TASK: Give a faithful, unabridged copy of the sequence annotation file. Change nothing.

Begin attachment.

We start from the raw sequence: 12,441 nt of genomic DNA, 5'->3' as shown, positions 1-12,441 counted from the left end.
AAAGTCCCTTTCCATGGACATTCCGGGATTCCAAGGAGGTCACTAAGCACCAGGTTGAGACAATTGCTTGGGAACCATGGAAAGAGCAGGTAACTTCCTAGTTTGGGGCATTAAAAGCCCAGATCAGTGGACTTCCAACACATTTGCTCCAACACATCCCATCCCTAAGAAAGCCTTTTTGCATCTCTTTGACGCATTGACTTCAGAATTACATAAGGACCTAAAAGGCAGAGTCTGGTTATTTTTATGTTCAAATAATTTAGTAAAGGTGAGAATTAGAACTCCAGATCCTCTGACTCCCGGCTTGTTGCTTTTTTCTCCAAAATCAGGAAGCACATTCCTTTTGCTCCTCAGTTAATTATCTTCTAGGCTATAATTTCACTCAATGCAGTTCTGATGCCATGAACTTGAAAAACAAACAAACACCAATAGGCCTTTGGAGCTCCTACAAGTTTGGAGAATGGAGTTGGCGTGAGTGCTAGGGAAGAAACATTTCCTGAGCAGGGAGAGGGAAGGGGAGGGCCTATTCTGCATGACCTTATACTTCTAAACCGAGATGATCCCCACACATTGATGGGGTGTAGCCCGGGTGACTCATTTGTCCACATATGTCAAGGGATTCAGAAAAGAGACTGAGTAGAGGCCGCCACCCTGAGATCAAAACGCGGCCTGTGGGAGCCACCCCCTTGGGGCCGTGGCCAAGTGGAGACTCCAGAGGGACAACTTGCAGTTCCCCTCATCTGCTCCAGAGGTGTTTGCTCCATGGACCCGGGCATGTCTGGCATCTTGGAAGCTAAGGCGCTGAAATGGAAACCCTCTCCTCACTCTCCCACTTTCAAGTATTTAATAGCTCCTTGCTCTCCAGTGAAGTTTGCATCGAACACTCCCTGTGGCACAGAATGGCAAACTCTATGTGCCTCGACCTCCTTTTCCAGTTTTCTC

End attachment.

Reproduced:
We start from the raw sequence: 12,441 nt of genomic DNA, 5'->3' as shown, positions 1-12,441 counted from the left end.
AAAGTCCCTTTCCATGGACATTCCGGGATTCCAAGGAGGTCACTAAGCACCAGGTTGAGACAATTGCTTGGGAACCATGGAAAGAGCAGGTAACTTCCTAGTTTGGGGCATTAAAAGCCCAGATCAGTGGACTTCCAACACATTTGCTCCAACACATCCCATCCCTAAGAAAGCCTTTTTGCATCTCTTTGACGCATTGACTTCAGAATTACATAAGGACCTAAAAGGCAGAGTCTGGTTATTTTTATGTTCAAATAATTTAGTAAAGGTGAGAATTAGAACTCCAGATCCTCTGACTCCCGGCTTGTTGCTTTTTTCTCCAAAATCAGGAAGCACATTCCTTTTGCTCCTCAGTTAATTATCTTCTAGGCTATAATTTCACTCAATGCAGTTCTGATGCCATGAACTTGAAAAACAAACAAACACCAATAGGCCTTTGGAGCTCCTACAAGTTTGGAGAATGGAGTTGGCGTGAGTGCTAGGGAAGAAACATTTCCTGAGCAGGGAGAGGGAAGGGGAGGGCCTATTCTGCATGACCTTATACTTCTAAACCGAGATGATCCCCACACATTGATGGGGTGTAGCCCGGGTGACTCATTTGTCCACATATGTCAAGGGATTCAGAAAAGAGACTGAGTAGAGGCCGCCACCCTGAGATCAAAACGCGGCCTGTGGGAGCCACCCCCTTGGGGCCGTGGCCAAGTGGAGACTCCAGAGGGACAACTTGCAGTTCCCCTCATCTGCTCCAGAGGTGTTTGCTCCATGGACCCGGGCATGTCTGGCATCTTGGAAGCTAAGGCGCTGAAATGGAAACCCTCTCCTCACTCTCCCACTTTCAAGTATTTAATAGCTCCTTGCTCTCCAGTGAAGTTTGCATCGAACACTCCCTGTGGCACAGAATGGCAAACTCTATGTGCCTCGACCTCCTTTTCCAGTTTTCTC